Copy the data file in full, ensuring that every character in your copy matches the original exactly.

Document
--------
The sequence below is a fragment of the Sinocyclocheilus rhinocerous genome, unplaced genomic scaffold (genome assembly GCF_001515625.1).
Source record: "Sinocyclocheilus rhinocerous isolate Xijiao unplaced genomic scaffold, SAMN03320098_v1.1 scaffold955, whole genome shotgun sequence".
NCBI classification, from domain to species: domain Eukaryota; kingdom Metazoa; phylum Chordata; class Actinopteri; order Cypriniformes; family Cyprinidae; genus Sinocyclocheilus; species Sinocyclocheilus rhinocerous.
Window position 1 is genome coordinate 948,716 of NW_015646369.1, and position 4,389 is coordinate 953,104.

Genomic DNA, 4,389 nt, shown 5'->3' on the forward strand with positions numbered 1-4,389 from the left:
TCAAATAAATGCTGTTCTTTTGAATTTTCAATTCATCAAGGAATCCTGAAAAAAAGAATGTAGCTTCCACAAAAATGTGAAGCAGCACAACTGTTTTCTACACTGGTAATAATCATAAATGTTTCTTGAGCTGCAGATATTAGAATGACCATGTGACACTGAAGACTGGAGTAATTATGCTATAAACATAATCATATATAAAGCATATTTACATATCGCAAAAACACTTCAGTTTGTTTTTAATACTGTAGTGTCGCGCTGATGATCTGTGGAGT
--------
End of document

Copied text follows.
The sequence below is a fragment of the Sinocyclocheilus rhinocerous genome, unplaced genomic scaffold (genome assembly GCF_001515625.1).
Source record: "Sinocyclocheilus rhinocerous isolate Xijiao unplaced genomic scaffold, SAMN03320098_v1.1 scaffold955, whole genome shotgun sequence".
NCBI classification, from domain to species: domain Eukaryota; kingdom Metazoa; phylum Chordata; class Actinopteri; order Cypriniformes; family Cyprinidae; genus Sinocyclocheilus; species Sinocyclocheilus rhinocerous.
Window position 1 is genome coordinate 948,716 of NW_015646369.1, and position 4,389 is coordinate 953,104.

Genomic DNA, 4,389 nt, shown 5'->3' on the forward strand with positions numbered 1-4,389 from the left:
TCAAATAAATGCTGTTCTTTTGAATTTTCAATTCATCAAGGAATCCTGAAAAAAAGAATGTAGCTTCCACAAAAATGTGAAGCAGCACAACTGTTTTCTACACTGGTAATAATCATAAATGTTTCTTGAGCTGCAGATATTAGAATGACCATGTGACACTGAAGACTGGAGTAATTATGCTATAAACATAATCATATATAAAGCATATTTACATATCGCAAAAACACTTCAGTTTGTTTTTAATACTGTAGTGTCGCGCTGATGATCTGTGGAGT